1971

The Fellowship: BAFTA’s top prize
Awarded annually, the Fellowship is the highest accolade BAFTA can bestow on any one figure, recognising an exceptional contribution to film, television or games. The first incarnation of this honour came in 1951, when Anthony Asquith, Michael Balcon, Cecil Hepworth, Laurence Olivier, George Pearson and Carol Reed were named the first fellows of the British Film Academy. A year later, Vivien Leigh became the first female fellow.

On the way to becoming BAFTA as we know it today, the British Film Academy merged with The Guild of Television Producers and Directors to become the Society of Film and Television Arts. In 1971, the first SFTA Annual Fellowship – the forerunner of what is now known simply as ‘The Fellowship’ – was awarded to Alfred Hitchcock. This was the first time the honour was bestowed at a ceremony, reflecting BAFTA’s evolution from honouring those involved in the film industry, to television – with TV producer Grace Wyndham Goldie’s fellowship in 1973 – and eventually games, with The Sims creator Will Wright becoming the inaugural games fellow in 2007.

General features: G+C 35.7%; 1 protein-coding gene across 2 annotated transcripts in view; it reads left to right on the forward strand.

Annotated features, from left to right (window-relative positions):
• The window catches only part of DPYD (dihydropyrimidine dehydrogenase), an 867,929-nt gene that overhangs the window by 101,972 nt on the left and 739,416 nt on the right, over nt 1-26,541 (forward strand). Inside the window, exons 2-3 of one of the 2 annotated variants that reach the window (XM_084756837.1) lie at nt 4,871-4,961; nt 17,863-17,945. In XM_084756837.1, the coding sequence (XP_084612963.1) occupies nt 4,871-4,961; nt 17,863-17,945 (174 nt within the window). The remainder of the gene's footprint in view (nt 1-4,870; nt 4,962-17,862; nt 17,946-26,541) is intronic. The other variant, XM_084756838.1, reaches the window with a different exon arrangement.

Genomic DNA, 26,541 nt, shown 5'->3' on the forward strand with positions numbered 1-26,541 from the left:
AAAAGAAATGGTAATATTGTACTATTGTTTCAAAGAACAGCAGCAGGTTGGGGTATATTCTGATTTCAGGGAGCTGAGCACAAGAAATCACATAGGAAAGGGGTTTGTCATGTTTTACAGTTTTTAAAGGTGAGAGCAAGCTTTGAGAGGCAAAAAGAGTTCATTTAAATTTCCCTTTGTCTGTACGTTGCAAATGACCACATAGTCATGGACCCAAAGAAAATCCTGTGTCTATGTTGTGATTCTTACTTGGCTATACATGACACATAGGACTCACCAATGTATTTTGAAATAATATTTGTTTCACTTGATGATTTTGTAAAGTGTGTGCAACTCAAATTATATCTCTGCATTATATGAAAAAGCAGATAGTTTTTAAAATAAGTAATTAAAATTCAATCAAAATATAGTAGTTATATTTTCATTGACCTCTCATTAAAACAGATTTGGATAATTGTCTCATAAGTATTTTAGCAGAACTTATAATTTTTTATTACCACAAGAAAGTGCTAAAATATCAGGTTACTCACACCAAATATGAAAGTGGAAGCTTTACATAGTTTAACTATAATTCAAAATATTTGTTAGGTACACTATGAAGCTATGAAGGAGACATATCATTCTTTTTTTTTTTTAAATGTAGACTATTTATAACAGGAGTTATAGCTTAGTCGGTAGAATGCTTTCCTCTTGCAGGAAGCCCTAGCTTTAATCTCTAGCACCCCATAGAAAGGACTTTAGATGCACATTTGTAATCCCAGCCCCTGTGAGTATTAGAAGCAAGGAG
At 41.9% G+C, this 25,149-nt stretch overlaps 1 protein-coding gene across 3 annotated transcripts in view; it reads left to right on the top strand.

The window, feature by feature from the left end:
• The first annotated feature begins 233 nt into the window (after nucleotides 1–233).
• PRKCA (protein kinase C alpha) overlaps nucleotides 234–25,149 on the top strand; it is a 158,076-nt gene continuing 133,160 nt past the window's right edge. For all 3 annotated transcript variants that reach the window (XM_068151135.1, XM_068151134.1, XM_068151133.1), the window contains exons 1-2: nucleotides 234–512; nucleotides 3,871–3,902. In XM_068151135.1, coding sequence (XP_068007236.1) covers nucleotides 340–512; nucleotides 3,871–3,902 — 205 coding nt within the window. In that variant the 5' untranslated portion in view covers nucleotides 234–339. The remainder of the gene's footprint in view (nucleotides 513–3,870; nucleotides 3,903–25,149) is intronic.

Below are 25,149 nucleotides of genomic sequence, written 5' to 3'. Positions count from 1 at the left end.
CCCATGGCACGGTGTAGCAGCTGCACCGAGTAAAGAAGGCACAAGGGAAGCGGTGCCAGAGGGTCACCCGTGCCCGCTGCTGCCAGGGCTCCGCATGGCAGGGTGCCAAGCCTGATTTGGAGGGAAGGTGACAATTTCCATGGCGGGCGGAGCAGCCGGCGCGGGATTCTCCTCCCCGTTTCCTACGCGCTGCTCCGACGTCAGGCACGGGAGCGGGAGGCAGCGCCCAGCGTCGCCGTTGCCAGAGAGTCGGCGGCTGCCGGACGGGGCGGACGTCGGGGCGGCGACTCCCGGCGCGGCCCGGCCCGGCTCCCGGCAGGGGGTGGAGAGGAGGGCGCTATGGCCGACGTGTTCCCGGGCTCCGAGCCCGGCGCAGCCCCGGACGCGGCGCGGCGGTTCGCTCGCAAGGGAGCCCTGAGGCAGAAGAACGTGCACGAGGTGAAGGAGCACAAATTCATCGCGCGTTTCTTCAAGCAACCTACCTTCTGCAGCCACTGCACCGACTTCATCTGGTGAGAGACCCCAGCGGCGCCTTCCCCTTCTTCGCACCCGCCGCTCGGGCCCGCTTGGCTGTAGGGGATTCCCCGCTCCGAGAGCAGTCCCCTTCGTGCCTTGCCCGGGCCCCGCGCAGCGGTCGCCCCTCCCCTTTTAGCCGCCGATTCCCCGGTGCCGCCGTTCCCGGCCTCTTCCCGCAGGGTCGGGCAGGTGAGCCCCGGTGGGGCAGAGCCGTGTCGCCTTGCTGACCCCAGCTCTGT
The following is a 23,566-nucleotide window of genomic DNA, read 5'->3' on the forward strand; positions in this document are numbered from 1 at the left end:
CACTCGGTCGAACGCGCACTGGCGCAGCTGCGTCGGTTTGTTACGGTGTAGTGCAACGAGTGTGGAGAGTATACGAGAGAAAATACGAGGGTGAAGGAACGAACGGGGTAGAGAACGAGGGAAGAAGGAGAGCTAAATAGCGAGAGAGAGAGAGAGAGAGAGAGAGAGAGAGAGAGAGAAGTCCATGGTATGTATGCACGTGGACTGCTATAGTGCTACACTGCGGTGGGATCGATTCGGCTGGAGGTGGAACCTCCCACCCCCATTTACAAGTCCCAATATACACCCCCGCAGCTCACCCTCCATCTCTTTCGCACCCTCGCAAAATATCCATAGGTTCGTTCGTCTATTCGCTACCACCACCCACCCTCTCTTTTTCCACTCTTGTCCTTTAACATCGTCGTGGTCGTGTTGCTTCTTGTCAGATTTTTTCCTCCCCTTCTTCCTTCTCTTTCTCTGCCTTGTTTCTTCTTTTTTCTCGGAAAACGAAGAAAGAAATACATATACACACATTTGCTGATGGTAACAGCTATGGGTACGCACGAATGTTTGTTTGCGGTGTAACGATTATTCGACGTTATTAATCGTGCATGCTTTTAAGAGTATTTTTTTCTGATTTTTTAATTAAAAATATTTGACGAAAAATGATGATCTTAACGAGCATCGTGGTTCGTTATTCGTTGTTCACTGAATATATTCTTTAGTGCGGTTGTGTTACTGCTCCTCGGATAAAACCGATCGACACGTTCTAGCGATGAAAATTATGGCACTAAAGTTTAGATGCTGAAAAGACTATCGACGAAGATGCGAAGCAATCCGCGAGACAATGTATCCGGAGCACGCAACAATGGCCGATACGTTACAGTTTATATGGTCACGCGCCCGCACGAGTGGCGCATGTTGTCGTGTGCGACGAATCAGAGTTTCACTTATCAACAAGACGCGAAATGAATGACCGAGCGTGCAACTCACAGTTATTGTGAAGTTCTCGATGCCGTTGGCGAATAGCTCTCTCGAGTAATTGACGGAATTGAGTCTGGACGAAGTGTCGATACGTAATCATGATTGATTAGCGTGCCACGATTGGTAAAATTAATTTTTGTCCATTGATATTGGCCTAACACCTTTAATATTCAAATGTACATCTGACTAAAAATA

Image: Publicity still of Alfred Hitchcock on the set of The Birds (1963)



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NBC Universal /Reeder Brand Management /BFI National Archive

Video: Alfred Hitchcock receiving the first annual Fellowship in 1971 (Source: BBC Motion Gallery).